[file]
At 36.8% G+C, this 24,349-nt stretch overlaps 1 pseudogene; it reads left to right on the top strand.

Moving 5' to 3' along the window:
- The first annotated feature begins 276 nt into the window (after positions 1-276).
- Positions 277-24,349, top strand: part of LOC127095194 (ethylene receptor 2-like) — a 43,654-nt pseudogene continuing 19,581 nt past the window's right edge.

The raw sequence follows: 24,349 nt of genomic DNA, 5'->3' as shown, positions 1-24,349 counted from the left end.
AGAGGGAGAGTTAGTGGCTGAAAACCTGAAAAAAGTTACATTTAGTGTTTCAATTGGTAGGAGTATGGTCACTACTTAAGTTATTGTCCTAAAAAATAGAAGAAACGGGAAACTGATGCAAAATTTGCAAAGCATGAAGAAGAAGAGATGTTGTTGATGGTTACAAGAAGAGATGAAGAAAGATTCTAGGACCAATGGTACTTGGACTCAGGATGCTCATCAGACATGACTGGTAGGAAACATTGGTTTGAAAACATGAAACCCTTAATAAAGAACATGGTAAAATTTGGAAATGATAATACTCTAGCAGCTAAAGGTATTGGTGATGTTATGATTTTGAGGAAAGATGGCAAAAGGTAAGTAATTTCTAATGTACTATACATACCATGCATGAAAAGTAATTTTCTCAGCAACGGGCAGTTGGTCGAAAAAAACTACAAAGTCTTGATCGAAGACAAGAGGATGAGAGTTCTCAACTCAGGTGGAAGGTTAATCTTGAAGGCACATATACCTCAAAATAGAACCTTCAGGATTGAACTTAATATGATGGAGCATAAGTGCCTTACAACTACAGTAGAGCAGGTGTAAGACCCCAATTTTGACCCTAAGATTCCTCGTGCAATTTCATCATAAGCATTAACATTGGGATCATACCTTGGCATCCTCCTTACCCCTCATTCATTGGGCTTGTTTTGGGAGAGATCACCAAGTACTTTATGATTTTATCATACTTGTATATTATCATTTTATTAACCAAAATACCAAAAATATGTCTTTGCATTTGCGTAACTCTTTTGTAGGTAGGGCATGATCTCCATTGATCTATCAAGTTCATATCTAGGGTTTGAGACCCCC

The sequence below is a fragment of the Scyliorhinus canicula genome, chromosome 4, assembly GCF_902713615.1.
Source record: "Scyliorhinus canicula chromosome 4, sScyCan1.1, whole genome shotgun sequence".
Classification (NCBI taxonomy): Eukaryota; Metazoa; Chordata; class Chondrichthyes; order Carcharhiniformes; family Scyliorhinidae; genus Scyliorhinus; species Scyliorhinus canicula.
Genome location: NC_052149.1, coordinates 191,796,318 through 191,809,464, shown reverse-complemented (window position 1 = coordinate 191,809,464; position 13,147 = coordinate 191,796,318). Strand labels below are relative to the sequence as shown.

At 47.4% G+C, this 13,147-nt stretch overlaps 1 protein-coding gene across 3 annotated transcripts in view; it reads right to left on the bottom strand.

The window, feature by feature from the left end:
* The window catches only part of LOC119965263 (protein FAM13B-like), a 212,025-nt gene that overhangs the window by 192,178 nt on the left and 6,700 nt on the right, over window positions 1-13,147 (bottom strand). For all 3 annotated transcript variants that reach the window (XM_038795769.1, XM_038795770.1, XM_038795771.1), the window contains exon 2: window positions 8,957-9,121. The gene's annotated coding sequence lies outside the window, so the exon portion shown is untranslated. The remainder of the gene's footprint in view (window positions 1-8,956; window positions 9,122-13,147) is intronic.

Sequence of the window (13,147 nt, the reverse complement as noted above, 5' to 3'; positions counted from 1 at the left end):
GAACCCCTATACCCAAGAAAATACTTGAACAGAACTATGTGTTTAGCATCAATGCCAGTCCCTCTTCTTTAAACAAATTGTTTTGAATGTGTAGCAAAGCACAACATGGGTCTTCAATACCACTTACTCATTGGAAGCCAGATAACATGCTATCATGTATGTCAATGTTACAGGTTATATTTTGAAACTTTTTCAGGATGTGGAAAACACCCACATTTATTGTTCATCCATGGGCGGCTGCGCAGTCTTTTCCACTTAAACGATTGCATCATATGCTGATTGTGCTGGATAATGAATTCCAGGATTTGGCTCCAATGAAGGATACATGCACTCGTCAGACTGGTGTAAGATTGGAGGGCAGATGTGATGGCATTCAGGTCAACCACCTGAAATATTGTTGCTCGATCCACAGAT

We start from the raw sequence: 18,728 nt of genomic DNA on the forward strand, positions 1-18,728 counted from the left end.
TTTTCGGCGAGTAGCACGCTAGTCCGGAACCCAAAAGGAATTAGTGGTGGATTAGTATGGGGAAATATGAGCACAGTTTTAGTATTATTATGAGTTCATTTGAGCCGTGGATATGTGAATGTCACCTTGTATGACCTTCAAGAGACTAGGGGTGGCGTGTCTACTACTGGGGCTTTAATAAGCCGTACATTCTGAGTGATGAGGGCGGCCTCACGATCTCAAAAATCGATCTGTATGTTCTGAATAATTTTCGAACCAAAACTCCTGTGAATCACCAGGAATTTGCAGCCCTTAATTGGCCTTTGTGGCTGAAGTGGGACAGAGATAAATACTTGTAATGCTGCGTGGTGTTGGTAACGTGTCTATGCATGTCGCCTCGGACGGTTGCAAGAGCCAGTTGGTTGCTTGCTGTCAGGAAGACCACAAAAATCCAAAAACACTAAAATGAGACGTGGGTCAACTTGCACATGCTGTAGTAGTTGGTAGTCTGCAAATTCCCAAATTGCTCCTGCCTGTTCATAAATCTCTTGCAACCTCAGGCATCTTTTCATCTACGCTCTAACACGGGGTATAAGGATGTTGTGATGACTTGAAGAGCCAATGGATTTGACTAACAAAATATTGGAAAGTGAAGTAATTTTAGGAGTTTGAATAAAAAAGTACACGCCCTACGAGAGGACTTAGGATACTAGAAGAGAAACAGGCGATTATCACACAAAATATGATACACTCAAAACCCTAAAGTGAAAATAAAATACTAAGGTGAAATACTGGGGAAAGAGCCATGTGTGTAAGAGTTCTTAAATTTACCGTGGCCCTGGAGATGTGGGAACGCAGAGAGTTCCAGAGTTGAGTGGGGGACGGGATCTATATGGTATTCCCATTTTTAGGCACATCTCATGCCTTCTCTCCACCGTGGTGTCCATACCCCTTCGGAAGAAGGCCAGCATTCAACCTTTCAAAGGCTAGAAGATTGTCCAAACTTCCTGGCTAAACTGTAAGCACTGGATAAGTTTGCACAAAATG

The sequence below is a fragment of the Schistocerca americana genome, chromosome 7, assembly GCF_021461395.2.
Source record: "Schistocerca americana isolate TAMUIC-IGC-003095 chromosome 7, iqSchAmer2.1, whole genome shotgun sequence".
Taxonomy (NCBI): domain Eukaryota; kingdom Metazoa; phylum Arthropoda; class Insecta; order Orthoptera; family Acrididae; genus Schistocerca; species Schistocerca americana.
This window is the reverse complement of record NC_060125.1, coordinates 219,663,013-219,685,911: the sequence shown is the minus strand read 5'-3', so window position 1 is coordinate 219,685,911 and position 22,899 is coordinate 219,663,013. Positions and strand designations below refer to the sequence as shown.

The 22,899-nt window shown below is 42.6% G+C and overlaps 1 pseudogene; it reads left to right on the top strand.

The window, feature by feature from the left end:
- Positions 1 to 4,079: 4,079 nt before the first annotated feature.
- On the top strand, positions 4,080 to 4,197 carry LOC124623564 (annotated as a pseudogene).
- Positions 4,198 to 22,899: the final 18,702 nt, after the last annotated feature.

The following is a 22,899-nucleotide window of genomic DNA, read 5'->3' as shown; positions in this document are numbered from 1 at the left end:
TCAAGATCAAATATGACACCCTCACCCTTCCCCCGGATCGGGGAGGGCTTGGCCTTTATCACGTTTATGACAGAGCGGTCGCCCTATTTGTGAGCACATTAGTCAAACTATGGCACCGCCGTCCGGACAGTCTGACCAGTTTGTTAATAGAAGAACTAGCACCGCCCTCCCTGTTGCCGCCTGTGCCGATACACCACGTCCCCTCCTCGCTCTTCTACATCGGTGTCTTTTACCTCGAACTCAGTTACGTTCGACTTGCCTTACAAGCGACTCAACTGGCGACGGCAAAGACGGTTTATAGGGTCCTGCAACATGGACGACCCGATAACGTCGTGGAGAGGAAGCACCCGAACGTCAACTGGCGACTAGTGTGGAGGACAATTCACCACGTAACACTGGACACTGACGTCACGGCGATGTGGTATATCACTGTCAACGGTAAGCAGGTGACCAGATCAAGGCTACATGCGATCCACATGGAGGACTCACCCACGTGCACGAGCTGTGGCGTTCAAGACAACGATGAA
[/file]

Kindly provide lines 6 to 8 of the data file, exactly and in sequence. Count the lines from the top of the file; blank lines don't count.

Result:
AGAGGGAGAGTTAGTGGCTGAAAACCTGAAAAAAGTTACATTTAGTGTTTCAATTGGTAGGAGTATGGTCACTACTTAAGTTATTGTCCTAAAAAATAGAAGAAACGGGAAACTGATGCAAAATTTGCAAAGCATGAAGAAGAAGAGATGTTGTTGATGGTTACAAGAAGAGATGAAGAAAGATTCTAGGACCAATGGTACTTGGACTCAGGATGCTCATCAGACATGACTGGTAGGAAACATTGGTTTGAAAACATGAAACCCTTAATAAAGAACATGGTAAAATTTGGAAATGATAATACTCTAGCAGCTAAAGGTATTGGTGATGTTATGATTTTGAGGAAAGATGGCAAAAGGTAAGTAATTTCTAATGTACTATACATACCATGCATGAAAAGTAATTTTCTCAGCAACGGGCAGTTGGTCGAAAAAAACTACAAAGTCTTGATCGAAGACAAGAGGATGAGAGTTCTCAACTCAGGTGGAAGGTTAATCTTGAAGGCACATATACCTCAAAATAGAACCTTCAGGATTGAACTTAATATGATGGAGCATAAGTGCCTTACAACTACAGTAGAGCAGGTGTAAGACCCCAATTTTGACCCTAAGATTCCTCGTGCAATTTCATCATAAGCATTAACATTGGGATCATACCTTGGCATCCTCCTTACCCCTCATTCATTGGGCTTGTTTTGGGAGAGATCACCAAGTACTTTATGATTTTATCATACTTGTATATTATCATTTTATTAACCAAAATACCAAAAATATGTCTTTGCATTTGCGTAACTCTTTTGTAGGTAGGGCATGATCTCCATTGATCTATCAAGTTCATATCTAGGGTTTGAGACCCCC

The sequence below is a fragment of the Scyliorhinus canicula genome, chromosome 4, assembly GCF_902713615.1.
Source record: "Scyliorhinus canicula chromosome 4, sScyCan1.1, whole genome shotgun sequence".